Articles are sent to two peer reviewers, and the final decision is the Editor’s. The practice of blind reviewing is adhered to.
An unsolicited assessment:
“English in Africa evinces a consistency in policy and content, and therefore, a clearer identity, than any of the other journals under review, all the more remarkable considering its 30-year lifespan and the numerous editors who have presided over policy - - - None of the other journals - - - can match the persistent and pervasive attention paid to Southern African literary production by this journal - - - In terms of criticism, EA can justifiably be characterised as the most Afro-centric of the 11 journals under review - - - a journal whose identity has been remarkably strong and uniquely consistent.”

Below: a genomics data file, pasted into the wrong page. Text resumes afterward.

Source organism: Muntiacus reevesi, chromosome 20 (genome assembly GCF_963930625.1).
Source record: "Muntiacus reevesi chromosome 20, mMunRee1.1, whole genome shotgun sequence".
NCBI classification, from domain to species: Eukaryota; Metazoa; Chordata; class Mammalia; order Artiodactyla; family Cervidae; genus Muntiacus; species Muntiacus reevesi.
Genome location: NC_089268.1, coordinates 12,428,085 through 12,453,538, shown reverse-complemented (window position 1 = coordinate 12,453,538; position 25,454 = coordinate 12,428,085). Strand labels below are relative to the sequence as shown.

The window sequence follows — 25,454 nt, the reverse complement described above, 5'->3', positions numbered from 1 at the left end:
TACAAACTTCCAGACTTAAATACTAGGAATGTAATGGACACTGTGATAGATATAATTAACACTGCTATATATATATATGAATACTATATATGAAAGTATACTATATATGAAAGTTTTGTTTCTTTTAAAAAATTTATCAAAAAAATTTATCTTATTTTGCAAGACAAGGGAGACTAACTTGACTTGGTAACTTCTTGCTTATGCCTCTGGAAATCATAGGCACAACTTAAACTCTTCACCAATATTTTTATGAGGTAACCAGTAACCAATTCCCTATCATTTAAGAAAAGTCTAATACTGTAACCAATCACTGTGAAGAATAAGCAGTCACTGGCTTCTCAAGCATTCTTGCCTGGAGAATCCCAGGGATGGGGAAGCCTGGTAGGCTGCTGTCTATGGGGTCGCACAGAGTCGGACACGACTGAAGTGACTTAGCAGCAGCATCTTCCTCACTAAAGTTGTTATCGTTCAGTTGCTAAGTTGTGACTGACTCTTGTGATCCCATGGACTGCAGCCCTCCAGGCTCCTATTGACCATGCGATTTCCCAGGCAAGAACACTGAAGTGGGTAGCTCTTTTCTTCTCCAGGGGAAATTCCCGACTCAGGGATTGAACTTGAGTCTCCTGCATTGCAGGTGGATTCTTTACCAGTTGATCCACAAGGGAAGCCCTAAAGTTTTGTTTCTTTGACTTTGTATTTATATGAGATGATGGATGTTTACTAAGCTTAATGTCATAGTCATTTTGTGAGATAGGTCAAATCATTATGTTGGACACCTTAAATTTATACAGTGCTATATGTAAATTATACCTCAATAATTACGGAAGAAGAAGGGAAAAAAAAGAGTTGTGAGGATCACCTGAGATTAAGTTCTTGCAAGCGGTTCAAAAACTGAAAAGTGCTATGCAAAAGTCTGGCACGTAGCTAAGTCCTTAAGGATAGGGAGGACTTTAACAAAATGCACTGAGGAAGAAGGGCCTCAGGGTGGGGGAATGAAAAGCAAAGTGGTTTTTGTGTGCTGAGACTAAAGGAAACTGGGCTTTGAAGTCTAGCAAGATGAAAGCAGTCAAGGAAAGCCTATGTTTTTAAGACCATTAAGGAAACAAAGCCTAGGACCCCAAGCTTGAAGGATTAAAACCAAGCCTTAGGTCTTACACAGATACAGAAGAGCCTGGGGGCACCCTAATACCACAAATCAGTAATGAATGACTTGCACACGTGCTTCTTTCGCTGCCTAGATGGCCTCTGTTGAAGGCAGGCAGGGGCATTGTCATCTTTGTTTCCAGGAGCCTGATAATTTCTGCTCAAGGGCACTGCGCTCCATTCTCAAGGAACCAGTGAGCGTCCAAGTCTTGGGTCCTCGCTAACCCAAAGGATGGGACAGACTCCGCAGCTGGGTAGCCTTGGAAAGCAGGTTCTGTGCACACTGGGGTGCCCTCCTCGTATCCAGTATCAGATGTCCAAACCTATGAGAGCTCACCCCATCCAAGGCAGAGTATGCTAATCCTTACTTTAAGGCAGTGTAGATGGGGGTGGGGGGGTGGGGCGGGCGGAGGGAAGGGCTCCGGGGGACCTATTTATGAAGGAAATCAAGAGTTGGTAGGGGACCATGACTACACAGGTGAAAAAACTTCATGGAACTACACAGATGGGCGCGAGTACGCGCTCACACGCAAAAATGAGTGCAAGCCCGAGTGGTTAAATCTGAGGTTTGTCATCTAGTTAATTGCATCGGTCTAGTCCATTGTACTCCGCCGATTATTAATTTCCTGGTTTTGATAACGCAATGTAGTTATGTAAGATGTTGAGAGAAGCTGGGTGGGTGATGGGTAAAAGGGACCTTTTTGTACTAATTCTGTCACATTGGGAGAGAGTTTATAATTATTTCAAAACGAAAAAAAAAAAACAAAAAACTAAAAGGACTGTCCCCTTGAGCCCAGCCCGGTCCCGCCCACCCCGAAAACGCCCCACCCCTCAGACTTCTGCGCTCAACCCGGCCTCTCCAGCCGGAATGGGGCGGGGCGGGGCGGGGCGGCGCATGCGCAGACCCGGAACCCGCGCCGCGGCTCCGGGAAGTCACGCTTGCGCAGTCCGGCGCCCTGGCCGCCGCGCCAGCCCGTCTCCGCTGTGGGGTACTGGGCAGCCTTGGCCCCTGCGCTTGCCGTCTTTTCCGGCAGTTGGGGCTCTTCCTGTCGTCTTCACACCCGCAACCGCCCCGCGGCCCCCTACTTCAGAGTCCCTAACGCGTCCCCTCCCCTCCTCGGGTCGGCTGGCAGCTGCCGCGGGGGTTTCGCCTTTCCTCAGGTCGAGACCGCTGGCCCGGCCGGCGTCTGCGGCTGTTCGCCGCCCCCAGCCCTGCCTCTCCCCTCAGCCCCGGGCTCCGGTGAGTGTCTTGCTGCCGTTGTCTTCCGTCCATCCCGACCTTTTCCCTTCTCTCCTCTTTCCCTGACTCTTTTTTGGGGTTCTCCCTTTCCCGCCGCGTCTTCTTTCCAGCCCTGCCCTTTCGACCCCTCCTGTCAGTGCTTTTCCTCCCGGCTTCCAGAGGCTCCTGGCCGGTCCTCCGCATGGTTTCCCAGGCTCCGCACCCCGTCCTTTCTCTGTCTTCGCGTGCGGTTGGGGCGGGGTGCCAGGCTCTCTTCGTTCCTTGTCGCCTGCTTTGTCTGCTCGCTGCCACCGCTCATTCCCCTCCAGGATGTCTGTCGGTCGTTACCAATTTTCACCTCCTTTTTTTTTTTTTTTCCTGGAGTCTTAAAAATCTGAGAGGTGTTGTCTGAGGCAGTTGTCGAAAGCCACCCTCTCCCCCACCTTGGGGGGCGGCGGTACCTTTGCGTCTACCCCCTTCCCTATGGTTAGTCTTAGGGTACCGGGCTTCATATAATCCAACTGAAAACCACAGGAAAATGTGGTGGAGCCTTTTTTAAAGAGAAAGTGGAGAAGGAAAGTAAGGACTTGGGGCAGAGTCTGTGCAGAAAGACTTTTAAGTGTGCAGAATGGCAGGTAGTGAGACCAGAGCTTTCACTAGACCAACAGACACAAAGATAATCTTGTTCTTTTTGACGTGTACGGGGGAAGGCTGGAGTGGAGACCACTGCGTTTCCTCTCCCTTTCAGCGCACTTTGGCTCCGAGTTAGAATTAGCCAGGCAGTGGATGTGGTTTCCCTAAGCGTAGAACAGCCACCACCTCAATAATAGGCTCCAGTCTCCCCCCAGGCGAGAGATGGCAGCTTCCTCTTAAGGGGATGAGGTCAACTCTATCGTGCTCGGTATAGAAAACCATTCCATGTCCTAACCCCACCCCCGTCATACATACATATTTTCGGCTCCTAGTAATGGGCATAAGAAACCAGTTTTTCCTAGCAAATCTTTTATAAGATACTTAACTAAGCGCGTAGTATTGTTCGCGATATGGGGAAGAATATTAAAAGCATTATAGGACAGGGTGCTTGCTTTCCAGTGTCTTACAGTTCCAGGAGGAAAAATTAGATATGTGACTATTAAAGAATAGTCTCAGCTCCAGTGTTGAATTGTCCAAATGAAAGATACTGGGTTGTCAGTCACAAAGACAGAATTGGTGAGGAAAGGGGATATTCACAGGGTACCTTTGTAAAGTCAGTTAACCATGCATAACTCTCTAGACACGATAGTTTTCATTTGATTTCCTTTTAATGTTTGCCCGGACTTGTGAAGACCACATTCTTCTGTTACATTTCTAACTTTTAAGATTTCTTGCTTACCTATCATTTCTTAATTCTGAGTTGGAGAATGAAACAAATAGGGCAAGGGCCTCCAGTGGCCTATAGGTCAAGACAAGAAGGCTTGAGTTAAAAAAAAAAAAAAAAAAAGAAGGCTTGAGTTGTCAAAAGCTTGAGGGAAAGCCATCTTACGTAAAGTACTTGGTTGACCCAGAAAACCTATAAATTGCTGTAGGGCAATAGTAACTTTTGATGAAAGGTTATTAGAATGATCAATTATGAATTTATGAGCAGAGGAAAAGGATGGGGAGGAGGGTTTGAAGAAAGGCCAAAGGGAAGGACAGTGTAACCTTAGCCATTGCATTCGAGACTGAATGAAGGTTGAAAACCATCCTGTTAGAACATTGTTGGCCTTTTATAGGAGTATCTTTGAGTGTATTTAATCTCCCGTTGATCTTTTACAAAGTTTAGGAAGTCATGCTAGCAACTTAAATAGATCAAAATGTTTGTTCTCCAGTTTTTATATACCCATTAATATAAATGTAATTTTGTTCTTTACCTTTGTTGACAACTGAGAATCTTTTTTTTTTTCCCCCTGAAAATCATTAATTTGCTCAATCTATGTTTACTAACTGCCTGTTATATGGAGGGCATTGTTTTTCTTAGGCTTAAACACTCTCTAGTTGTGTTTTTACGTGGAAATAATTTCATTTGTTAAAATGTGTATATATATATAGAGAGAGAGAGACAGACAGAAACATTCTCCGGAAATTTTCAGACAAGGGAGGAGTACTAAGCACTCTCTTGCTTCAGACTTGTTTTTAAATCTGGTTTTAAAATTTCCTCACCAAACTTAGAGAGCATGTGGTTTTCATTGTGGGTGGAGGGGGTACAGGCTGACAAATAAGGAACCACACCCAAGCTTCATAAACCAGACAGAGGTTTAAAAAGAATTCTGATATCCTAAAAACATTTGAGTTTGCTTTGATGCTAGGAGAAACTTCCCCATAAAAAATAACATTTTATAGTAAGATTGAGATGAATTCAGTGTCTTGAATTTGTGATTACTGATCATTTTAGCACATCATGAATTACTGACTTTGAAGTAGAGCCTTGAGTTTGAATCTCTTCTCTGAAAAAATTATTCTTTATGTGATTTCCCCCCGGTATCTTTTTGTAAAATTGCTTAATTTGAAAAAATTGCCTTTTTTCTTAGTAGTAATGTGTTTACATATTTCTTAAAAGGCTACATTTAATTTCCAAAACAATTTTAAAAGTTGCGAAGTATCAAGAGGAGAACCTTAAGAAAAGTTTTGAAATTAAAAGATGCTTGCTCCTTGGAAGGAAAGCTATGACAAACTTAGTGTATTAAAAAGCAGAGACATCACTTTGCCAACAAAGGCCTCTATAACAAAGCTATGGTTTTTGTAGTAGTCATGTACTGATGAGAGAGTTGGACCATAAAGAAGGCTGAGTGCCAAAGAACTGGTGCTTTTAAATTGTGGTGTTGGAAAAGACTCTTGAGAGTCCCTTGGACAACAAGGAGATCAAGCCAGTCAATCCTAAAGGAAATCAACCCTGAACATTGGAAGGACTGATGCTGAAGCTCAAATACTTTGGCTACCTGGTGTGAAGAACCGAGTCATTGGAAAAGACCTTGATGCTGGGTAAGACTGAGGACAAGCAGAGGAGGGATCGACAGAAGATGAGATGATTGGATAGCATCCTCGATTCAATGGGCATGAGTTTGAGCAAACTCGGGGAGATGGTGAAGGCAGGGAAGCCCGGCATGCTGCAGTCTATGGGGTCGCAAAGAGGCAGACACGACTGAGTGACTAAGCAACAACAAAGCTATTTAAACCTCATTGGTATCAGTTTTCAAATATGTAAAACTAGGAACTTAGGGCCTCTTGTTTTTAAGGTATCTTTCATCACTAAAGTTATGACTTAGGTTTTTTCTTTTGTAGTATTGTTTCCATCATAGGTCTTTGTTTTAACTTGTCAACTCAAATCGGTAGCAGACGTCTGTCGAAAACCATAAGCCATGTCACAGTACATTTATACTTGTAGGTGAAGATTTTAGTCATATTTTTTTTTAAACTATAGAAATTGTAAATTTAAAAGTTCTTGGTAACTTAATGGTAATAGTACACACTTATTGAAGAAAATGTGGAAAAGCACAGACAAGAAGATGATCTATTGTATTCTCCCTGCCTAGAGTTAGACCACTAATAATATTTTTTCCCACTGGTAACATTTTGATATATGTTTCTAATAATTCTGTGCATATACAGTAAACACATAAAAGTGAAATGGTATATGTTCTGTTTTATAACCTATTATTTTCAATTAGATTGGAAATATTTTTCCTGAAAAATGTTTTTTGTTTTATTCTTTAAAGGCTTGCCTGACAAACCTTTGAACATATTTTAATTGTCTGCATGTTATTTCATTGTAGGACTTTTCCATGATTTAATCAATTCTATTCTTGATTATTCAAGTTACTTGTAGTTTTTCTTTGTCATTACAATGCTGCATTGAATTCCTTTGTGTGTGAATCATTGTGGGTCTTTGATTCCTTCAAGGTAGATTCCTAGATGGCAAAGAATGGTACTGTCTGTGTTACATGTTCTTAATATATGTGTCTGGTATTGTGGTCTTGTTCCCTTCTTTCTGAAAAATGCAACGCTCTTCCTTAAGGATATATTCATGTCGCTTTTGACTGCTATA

(Derek Barker: English Academic Literary
Discourse in South Africa 1958-2004: A Review of 11 Academic Journals. Ed. Norbert H. Platz. Trier, Germany: OPUS, 2007, pp. 73-76.)